Dealing with sexual harassment from clients is a complex issue that requires support from colleagues and employers, spokespersons from the sector said.
In the survey, which was carried out by union FOA, one in four members employed in the social and healthcare sectors said they had experienced harassment within the last year.
Home carers, social workers and health assistants were among those responding to the survey.
As many as 32 percent of respondents said that they had experienced either unwanted touching, embraces, kissing, inappropriate looks or other sexually inappropriate behaviour in the course of their work.
A patient or client was responsible for the infringing behaviour in nine out of ten cases, according to the study.
That creates a dilemma for healthcare and social workers, FOA's union secretary for equality Joan Prahl wrote in a statement posted on the union's website.
“There can be serious consequences for individual employees. Some blame themselves and feel ashamed. Or they feel that they have not adequately dealt with the task at hand. That can lead to stress and sick leave. That is a burden we must take very seriously,” Prahl wrote.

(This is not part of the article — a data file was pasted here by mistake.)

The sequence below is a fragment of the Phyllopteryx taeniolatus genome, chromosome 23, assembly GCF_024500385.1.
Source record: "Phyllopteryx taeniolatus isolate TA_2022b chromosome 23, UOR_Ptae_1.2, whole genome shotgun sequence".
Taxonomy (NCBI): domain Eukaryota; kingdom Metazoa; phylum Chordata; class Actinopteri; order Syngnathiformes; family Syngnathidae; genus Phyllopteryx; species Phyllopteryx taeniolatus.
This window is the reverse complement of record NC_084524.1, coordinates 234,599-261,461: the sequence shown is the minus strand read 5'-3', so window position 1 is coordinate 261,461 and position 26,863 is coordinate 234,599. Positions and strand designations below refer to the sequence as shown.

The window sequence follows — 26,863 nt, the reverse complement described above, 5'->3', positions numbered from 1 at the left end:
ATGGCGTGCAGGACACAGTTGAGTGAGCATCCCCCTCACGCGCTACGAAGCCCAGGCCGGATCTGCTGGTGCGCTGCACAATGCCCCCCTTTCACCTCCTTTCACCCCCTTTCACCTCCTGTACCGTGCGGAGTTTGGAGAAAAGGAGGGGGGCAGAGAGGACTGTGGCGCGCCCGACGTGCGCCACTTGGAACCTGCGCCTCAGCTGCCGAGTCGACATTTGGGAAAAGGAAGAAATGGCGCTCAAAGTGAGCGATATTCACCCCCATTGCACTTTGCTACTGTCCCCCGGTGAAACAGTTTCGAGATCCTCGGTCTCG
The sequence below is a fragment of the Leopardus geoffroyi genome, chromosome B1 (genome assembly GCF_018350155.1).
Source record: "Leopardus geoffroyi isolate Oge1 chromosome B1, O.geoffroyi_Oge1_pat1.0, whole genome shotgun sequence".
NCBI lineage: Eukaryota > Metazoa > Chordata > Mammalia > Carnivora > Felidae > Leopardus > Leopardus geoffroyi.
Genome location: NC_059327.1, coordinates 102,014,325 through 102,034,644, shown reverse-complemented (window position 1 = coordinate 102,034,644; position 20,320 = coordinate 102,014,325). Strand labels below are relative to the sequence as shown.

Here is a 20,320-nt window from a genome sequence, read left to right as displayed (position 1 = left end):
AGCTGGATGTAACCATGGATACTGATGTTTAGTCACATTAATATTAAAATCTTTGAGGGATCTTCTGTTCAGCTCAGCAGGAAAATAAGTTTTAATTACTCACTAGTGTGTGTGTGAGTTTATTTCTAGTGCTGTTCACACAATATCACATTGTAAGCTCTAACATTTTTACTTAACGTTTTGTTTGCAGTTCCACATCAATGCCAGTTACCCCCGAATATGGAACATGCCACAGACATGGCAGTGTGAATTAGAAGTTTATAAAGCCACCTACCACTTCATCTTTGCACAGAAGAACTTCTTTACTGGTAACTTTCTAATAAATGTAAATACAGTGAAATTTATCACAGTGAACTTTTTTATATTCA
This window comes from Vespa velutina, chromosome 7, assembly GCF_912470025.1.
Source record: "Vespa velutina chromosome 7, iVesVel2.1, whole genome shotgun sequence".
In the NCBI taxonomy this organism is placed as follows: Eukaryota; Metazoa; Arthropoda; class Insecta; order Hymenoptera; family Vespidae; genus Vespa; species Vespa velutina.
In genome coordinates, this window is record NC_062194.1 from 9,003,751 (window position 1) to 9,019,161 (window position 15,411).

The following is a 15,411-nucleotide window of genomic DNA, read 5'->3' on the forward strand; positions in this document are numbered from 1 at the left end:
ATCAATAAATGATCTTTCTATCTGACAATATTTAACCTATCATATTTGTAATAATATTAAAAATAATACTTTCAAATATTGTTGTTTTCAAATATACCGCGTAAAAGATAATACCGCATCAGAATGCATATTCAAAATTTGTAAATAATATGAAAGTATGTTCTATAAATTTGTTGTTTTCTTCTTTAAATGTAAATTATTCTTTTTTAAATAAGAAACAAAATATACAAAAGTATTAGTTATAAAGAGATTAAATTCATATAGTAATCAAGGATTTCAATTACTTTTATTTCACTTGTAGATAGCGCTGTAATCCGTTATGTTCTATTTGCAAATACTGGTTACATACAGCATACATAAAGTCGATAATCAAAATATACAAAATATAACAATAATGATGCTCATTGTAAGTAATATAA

While some patients are aware they are making unwanted sexual advances, others, including people suffering from dementia or those with psychiatric conditions or reduced cognitive abilities, are not, meaning workers cannot respond in a uniform way to every instance.
“But it is part of the profession to be able to manage citizens' sexuality as a natural part of their lives. When that happens, it must be in a dignified way, both for the citizen and the employee. So we hope that workplace leaders will make use of our guide,” FOA's deputy chair for social and health care Torben Klitmøller Hollmann said in the union's press release, making reference to a new guide for sector employees on how to deal with sexual harassment at work.
Prahl also wrote that workplaces have an important role to play in supporting social and healthcare workers.
“It is crucial that there is a dialogue at individual workplaces so that nobody feels left alone with this challenge and so everyone knows how to react if they or a colleague finds themselves in a difficult situation of this kind,” she wrote.